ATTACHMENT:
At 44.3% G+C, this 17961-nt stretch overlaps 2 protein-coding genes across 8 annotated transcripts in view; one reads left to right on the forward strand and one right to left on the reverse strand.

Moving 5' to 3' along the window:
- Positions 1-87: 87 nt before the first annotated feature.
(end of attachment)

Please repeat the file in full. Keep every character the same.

At 44.3% G+C, this 17961-nt stretch overlaps 2 protein-coding genes across 8 annotated transcripts in view; one reads left to right on the forward strand and one right to left on the reverse strand.

Moving 5' to 3' along the window:
- Positions 1-87: 87 nt before the first annotated feature.